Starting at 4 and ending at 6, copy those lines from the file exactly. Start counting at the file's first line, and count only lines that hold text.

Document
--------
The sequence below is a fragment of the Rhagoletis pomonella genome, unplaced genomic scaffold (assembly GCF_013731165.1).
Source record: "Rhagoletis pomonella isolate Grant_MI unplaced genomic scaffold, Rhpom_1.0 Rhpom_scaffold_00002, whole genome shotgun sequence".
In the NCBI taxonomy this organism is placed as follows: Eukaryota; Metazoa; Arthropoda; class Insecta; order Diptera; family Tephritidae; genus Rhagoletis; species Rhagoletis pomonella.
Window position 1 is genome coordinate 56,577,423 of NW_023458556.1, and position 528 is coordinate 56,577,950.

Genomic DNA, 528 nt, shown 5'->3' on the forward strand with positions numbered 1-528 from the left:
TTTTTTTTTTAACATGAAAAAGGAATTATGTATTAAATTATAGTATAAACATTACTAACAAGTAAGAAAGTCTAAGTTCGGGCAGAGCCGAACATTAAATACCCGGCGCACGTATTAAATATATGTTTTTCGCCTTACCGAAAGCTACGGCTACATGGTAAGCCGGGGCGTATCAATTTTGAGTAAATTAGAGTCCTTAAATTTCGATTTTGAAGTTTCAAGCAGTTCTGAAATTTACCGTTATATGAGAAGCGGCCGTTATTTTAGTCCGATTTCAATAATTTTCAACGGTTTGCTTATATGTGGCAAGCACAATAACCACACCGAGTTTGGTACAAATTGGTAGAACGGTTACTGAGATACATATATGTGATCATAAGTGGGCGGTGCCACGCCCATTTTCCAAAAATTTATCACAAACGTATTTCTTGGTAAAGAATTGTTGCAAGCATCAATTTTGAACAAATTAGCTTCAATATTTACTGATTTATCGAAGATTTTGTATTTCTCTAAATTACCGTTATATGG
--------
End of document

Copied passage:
Window position 1 is genome coordinate 56,577,423 of NW_023458556.1, and position 528 is coordinate 56,577,950.

Genomic DNA, 528 nt, shown 5'->3' on the forward strand with positions numbered 1-528 from the left:
TTTTTTTTTTAACATGAAAAAGGAATTATGTATTAAATTATAGTATAAACATTACTAACAAGTAAGAAAGTCTAAGTTCGGGCAGAGCCGAACATTAAATACCCGGCGCACGTATTAAATATATGTTTTTCGCCTTACCGAAAGCTACGGCTACATGGTAAGCCGGGGCGTATCAATTTTGAGTAAATTAGAGTCCTTAAATTTCGATTTTGAAGTTTCAAGCAGTTCTGAAATTTACCGTTATATGAGAAGCGGCCGTTATTTTAGTCCGATTTCAATAATTTTCAACGGTTTGCTTATATGTGGCAAGCACAATAACCACACCGAGTTTGGTACAAATTGGTAGAACGGTTACTGAGATACATATATGTGATCATAAGTGGGCGGTGCCACGCCCATTTTCCAAAAATTTATCACAAACGTATTTCTTGGTAAAGAATTGTTGCAAGCATCAATTTTGAACAAATTAGCTTCAATATTTACTGATTTATCGAAGATTTTGTATTTCTCTAAATTACCGTTATATGG